Build Your Practice and Build Value

Building your practice

The importance of goodwill.

By Michelle Collie, PT, DPT, MS

Most physical therapists start their practice eager and excited, with objectives and goals that revolve around growth and success. However, even from the first day of business it’s important to have the end in sight.

Eventually, you’ll need to leave your practice behind, whether you’re retiring, moving, or going in a different direction. If you want your practice to live beyond your ownership (instead of closing the doors when you leave), then you should have a succession plan for your practice. The most important part of the succession plan is your business’s success: making sure you have a great and thriving business that a buyer would find attractive.

Attractive practices have assets. And while physical therapy practices don’t have many tangible assets— equipment, accounts receivable, and leasehold improvements pretty much round out the list—they do have value from intangible assets, or goodwill. Goodwill is the value derived from the likelihood that a practice will continue to perform as it has in the past. For a practice to be valued appropriately, a buyer must have the faith and proof that that practice’s success does not rely on you alone. This is extremely important for any buyer, and because it is somewhat subjective, it is the area that results in the most controversy in negotiations.

Making sure your practice runs smoothly now and can run without you later means you’re setting your practice up for current and future success. In doing this, you strengthen the likelihood that your employees will be able to keep their jobs, your hard work won’t be for naught, and that you’ll be able to sell your practice for enough money that you can have the relaxing retirement you deserve!

Consider these marketing strategies to ensure success today and into the future:

  1. A practice needs new patients to survive and succeed. Ensure your practice has a solid marketing plan, with specific goals and tactics that do not simply rely on one person going out and meeting and greeting doctors.
  2. Have diversity in physician referral sources. If over 10 percent of the referrals come from one physician, imagine the financial ramifications when this person retires or moves. Track where your physician referrals come from and do not rely on one physician or one group. Keep a master list of the referring physicians, their contact details, and referral history.
  3. Have diversity in referral types. Track and follow where patients are coming from and how they find you, over time. For example, online search, mailings, community events, word of mouth. This allows any potential buyer to see the opportunities available and changes over time, allowing strategies to be put in place to prevent a decrease in new patients after an acquisition.
  4. Gather contact information. Patient lists, which include addresses, phone, date of birth, and email addresses, are extremely valuable for any acquirer, allowing ongoing marketing strategies to be used to ensure patients return, even if there is a change of ownership in a practice.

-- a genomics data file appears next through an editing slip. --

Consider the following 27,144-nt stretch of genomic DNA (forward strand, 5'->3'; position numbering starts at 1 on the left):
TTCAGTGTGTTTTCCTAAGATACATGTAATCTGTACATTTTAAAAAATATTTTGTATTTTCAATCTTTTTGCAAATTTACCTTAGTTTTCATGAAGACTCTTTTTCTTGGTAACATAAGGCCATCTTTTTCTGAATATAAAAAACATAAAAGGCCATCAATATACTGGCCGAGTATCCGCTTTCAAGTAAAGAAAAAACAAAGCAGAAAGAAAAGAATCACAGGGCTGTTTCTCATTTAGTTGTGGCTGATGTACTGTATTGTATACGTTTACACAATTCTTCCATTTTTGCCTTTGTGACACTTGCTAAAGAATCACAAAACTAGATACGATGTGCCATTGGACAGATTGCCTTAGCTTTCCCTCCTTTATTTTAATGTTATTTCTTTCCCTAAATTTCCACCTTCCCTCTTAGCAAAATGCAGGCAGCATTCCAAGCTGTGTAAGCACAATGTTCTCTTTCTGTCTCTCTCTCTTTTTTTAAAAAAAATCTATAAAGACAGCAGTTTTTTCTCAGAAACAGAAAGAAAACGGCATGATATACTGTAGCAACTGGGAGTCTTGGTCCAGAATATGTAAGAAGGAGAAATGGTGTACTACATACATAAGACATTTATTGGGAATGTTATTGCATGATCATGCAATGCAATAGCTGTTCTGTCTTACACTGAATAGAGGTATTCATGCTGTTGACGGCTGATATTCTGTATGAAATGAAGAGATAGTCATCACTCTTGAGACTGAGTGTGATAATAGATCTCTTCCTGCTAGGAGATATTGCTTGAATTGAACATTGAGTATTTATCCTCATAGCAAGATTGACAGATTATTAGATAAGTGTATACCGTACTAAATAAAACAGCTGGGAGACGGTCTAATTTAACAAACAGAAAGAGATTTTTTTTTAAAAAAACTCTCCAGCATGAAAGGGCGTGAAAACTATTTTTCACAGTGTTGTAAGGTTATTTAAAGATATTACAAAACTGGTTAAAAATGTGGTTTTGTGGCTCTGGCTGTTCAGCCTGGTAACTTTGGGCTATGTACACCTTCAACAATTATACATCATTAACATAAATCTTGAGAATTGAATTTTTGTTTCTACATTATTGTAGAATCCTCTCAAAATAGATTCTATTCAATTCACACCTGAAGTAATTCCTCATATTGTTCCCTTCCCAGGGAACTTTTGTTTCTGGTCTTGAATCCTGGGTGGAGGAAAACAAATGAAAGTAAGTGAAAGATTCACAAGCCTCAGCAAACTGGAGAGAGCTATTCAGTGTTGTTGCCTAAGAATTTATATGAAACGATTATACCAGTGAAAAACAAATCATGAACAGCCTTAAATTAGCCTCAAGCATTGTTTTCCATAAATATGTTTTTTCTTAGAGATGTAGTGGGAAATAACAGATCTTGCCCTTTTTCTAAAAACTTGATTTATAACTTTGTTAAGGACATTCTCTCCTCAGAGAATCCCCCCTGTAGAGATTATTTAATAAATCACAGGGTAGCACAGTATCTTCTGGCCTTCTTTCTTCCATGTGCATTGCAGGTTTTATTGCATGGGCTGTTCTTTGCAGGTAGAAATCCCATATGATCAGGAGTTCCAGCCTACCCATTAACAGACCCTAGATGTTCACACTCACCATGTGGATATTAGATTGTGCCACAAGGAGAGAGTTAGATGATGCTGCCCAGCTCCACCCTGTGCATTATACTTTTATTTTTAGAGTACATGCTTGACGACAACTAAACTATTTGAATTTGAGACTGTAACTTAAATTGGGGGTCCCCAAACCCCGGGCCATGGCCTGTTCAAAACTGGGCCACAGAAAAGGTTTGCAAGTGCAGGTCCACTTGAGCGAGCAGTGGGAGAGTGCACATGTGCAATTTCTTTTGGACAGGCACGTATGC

5. Track and record practice management statistics. Practice management statistics over time will allow you to advocate for the goodwill value of your practice. Measure conversion rate of referral to an actual patient, visits per episode of care, early dropoff and arrival rates. To be successful, your practice needs a solid system in place that shows these statistics stay within a certain range.
  6. Build your online reputation. Online reviews can help or hinder your valuation. Building your online reputation can take many years, so it’s important to start early. Develop a plan to ask patients to provide reviews.
  7. Use social media. A strong and active online community helps to demonstrate brand awareness and loyalty. Choose which social media platforms align with your practice and then make a plan to build your online community. It’s better to have a strong presence on one social media platform rather than a poor following on all.
  8. Add specialty programs. Consider the community you serve and the value of services. Additional specialty programs that cater for the elderly, women’s health, and other areas can add value to your practice if the population you serve can support it.
  9. Be known. Make sure your brand, name, and logo are well known. Showing your practice is well known in the community adds to the value of goodwill.
  10. Focus on growth. Measure, show, and potentially prove your growth over time. Consider using three-month and 12-month trailing reports and graphs to demonstrate trends, growth, and the potential sustainability over time of new patients and total patient visits.

Building your practice with the end in mind might feel strange but doing so will not only make you successful at the end of your time with the practice—it will also ensure more success during the journey itself.

References

1 Coombs W. How much is your physiotherapy clinic worth? CPA Private Practice Division.

2 www.ppsapta.org: Review the Practice Management’s Marketing Resources section, including the Marketing 101 videos, the 99 marketing ideas, and more.

Michelle Collie

Michelle Collie, PT, DPT, is the chair of the PPS PR and Marketing Committee and chief executive officer of Performance Physical Therapy in Rhode Island. She can be reached at mcollie@performanceptri.com.